Four family members of Christine Jarrett, in addition to a retired Howard County Police Department detective and a Claire Drive neighbor, shared Thursday in court about the Elkridge woman's relationship with her husband, a union the couple’s son Bobby said was “pretty tumultuous."
Bobby Jarrett, now 32, was 10 years old when his mother went missing.
In April, Howard County police mixed with concrete under a shed behind Elkridge home she and her husband used to share.
Her husband, Robert Jarrett, was subsequently more than 21 years after he reported his wife, Christine, missing.
"They would fight and argue...maybe once a month," said Bobby Jarrett. When asked whether he saw his father hit his mother, Bobby Jarrett responded: "Not that I can be 100 percent sure of." He said that he did witness "verbal arguing, pushing and my mother being on the floor."
The goal of Thursday's testimony was for Associate Judge Richard Bernhardt to determine whether the information from witnesses could be considered evidence in the first-degree murder trial, scheduled to begin on Oct. 1.
“Theirs is a circumstantial case,” said Bernhardt, meaning that there is not direct evidence linking Robert Jarrett to the crime. The outside testimony could bolster the state's case, which is why its attorneys introduced the witnesses.
After hearing from the six individuals, Bernhardt said: “I’m not sure exactly what the state wants to get into evidence.”
Closing arguments may have revealed the intent, said Bernhardt, but he adjourned the session before the attorneys could deliver closing statements.
Instead, the judge requested a memorandum from the state’s attorney’s office detailing exceptions to the “hearsay rule” in addition to statements detailing support for testimony from a deceased witness (Christine Jarrett).
Det. Steven Greisz, a Howard County police officer for 25 years and the detective assigned to the missing person case of Christine Jarrett in January 1991, recalled at the hearing some of the particulars from his interviews with Bobby Jarrett and his father, Robert Jarrett, at that time.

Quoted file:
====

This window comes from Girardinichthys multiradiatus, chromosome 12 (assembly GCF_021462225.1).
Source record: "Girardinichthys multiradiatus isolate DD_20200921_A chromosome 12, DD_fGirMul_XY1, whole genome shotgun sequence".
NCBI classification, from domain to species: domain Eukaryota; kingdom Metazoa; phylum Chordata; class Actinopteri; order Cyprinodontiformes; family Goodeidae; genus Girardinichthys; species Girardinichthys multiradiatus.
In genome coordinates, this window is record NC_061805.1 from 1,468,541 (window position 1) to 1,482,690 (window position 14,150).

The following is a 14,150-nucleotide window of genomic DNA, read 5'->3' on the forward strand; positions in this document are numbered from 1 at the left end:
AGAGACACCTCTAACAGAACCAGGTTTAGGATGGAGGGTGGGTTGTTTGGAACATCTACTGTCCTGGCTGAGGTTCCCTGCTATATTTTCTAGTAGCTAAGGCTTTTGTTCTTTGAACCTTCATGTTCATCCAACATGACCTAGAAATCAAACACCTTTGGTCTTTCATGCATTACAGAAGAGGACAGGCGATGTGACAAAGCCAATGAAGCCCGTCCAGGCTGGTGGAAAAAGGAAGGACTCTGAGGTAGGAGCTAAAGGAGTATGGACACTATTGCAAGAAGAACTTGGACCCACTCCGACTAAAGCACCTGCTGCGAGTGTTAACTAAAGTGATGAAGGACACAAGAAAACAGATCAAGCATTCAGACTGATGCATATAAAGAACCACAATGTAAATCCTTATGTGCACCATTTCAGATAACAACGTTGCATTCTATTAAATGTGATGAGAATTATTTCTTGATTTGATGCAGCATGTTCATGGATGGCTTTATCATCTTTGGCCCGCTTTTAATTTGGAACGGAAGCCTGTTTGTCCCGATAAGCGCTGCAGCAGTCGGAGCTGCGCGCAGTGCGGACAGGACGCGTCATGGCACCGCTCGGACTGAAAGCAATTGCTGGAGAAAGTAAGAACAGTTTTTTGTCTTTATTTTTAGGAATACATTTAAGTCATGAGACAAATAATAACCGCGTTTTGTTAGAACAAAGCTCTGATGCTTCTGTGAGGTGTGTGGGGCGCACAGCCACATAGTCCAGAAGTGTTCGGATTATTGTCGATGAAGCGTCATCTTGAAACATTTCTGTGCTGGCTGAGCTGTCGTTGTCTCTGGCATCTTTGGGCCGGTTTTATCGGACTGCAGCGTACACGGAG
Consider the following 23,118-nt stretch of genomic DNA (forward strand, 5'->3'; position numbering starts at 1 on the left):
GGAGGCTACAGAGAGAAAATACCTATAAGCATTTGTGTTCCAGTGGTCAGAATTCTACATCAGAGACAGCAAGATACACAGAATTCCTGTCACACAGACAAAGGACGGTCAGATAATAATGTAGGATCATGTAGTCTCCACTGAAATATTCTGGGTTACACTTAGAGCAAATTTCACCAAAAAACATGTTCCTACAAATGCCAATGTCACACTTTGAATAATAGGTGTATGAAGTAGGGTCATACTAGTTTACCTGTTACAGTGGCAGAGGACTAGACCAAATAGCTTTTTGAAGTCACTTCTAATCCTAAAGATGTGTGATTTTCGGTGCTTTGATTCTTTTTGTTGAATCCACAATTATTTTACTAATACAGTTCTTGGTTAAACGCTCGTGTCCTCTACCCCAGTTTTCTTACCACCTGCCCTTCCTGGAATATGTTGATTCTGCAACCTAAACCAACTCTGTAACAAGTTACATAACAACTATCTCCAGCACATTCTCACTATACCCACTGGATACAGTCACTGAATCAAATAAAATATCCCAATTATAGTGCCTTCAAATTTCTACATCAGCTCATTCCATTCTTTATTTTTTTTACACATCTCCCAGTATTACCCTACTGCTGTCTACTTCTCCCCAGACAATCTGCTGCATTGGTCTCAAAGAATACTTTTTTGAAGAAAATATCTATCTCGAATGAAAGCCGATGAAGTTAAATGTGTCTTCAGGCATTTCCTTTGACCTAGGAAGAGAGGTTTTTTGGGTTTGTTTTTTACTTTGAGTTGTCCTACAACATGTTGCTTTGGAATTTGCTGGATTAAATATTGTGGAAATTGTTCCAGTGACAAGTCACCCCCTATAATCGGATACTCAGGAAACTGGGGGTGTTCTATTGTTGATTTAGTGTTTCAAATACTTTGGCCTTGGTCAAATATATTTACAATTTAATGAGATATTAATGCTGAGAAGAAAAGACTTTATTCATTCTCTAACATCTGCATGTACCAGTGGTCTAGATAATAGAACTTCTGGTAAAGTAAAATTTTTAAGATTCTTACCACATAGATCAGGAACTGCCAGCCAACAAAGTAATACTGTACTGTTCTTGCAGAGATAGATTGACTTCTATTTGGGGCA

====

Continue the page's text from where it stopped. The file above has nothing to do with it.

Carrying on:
Greisz traveled from his home in North Port, FL, for Thursday's proceedings.
"There were a number of family problems," said Greisz. He mentioned a Christmas card from Robert Jarrett's parents the family received a few weeks before Christine's disappearance that was addressed to the couple's two sons and their father, with no mention of their mother.
"There was talk of separation," added Greisz. "There had been separation previously from April to August 1990. [Robert Jarrett] stayed in a motor coach parked in front of his parents' home."
Marcia Neidhardt Smallwood, who has lived across the street from the Jarrett residence on Claire Drive for nearly 28 years, testified Thursday that "I only saw it one time," referencing evidence of violence in the home.
“We helped each other through thick and thin,” said Smallwood, describing her friendship with Christine Jarrett. “We saw each other every day."
Smallwood said that Christine Jarrett was normally “vibrant, funny, real tell-it-like-it-is, full of life.”
One day when she was across the street, Smallwood said she watched as Christine Jarrett “pulled in front-ways instead of backing in” to her driveway with her vehicle. Smallwood came over to the Jarrett property to see what was the matter and said she noticed right away from Christine Jarrett's body language that something was wrong. She was “very still and serious” and had “red and bits of blue” around her eye, said Smallwood.
Christine Jarrett told her neighbor that she had just gone to , a physician in Elkridge, because "she was worried there were bones broken or damage," said Smallwood. "She said she and Bob were at the kitchen table and he had her on the kitchen floor choking her."
Smallwood said that Christine Jarrett reported giving the physician a different story, regarding getting involved in another couple's altercation at a picnic.
The state's attorney's office asked to introduce into evidence the medical record of Christine Jarrett from Dr. Kim's office between 1986 and 1990.
According to the sixth amendment, in all criminal prosecutions, the accused "shall be confronted with the witnesses against him," posing complications because of what defense attorney George Psoras termed "hearsay on top of hearsay" in the testimony provided at the Howard County Circuit Court during Thursday's proceedings.
The motions hearing will resume Aug. 24.